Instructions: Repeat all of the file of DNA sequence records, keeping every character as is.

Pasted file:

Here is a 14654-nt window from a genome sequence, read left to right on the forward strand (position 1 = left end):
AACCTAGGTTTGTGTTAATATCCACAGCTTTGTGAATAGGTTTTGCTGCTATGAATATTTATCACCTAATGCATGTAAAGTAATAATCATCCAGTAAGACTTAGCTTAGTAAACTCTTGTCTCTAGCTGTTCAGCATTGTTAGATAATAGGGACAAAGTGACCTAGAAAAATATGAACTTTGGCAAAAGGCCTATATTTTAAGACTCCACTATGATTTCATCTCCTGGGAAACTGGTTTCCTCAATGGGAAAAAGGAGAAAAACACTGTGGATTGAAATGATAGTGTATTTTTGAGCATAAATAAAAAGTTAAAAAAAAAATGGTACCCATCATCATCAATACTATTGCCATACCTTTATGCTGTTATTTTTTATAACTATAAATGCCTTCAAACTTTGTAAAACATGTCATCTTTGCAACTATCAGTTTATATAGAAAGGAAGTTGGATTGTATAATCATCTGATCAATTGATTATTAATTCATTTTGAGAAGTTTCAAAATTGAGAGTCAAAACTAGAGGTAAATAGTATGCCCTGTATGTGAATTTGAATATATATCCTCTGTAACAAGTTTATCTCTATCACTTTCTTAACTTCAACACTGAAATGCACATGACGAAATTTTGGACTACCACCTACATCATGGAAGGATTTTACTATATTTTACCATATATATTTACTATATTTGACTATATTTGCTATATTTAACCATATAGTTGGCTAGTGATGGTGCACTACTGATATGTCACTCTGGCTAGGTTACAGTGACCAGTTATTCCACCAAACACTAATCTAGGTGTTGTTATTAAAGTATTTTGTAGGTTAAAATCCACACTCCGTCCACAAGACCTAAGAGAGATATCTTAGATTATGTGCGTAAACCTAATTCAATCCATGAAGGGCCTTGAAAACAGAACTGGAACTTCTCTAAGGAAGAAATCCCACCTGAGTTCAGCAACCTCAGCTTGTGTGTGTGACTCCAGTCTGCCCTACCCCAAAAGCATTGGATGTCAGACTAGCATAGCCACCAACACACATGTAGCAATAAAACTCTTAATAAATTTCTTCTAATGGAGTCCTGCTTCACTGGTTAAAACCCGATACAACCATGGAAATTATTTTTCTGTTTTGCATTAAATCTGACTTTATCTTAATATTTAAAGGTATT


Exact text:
Here is a 14654-nt window from a genome sequence, read left to right on the forward strand (position 1 = left end):
AACCTAGGTTTGTGTTAATATCCACAGCTTTGTGAATAGGTTTTGCTGCTATGAATATTTATCACCTAATGCATGTAAAGTAATAATCATCCAGTAAGACTTAGCTTAGTAAACTCTTGTCTCTAGCTGTTCAGCATTGTTAGATAATAGGGACAAAGTGACCTAGAAAAATATGAACTTTGGCAAAAGGCCTATATTTTAAGACTCCACTATGATTTCATCTCCTGGGAAACTGGTTTCCTCAATGGGAAAAAGGAGAAAAACACTGTGGATTGAAATGATAGTGTATTTTTGAGCATAAATAAAAAGTTAAAAAAAAAATGGTACCCATCATCATCAATACTATTGCCATACCTTTATGCTGTTATTTTTTATAACTATAAATGCCTTCAAACTTTGTAAAACATGTCATCTTTGCAACTATCAGTTTATATAGAAAGGAAGTTGGATTGTATAATCATCTGATCAATTGATTATTAATTCATTTTGAGAAGTTTCAAAATTGAGAGTCAAAACTAGAGGTAAATAGTATGCCCTGTATGTGAATTTGAATATATATCCTCTGTAACAAGTTTATCTCTATCACTTTCTTAACTTCAACACTGAAATGCACATGACGAAATTTTGGACTACCACCTACATCATGGAAGGATTTTACTATATTTTACCATATATATTTACTATATTTGACTATATTTGCTATATTTAACCATATAGTTGGCTAGTGATGGTGCACTACTGATATGTCACTCTGGCTAGGTTACAGTGACCAGTTATTCCACCAAACACTAATCTAGGTGTTGTTATTAAAGTATTTTGTAGGTTAAAATCCACACTCCGTCCACAAGACCTAAGAGAGATATCTTAGATTATGTGCGTAAACCTAATTCAATCCATGAAGGGCCTTGAAAACAGAACTGGAACTTCTCTAAGGAAGAAATCCCACCTGAGTTCAGCAACCTCAGCTTGTGTGTGTGACTCCAGTCTGCCCTACCCCAAAAGCATTGGATGTCAGACTAGCATAGCCACCAACACACATGTAGCAATAAAACTCTTAATAAATTTCTTCTAATGGAGTCCTGCTTCACTGGTTAAAACCCGATACAACCATGGAAATTATTTTTCTGTTTTGCATTAAATCTGACTTTATCTTAATATTTAAAGGTATT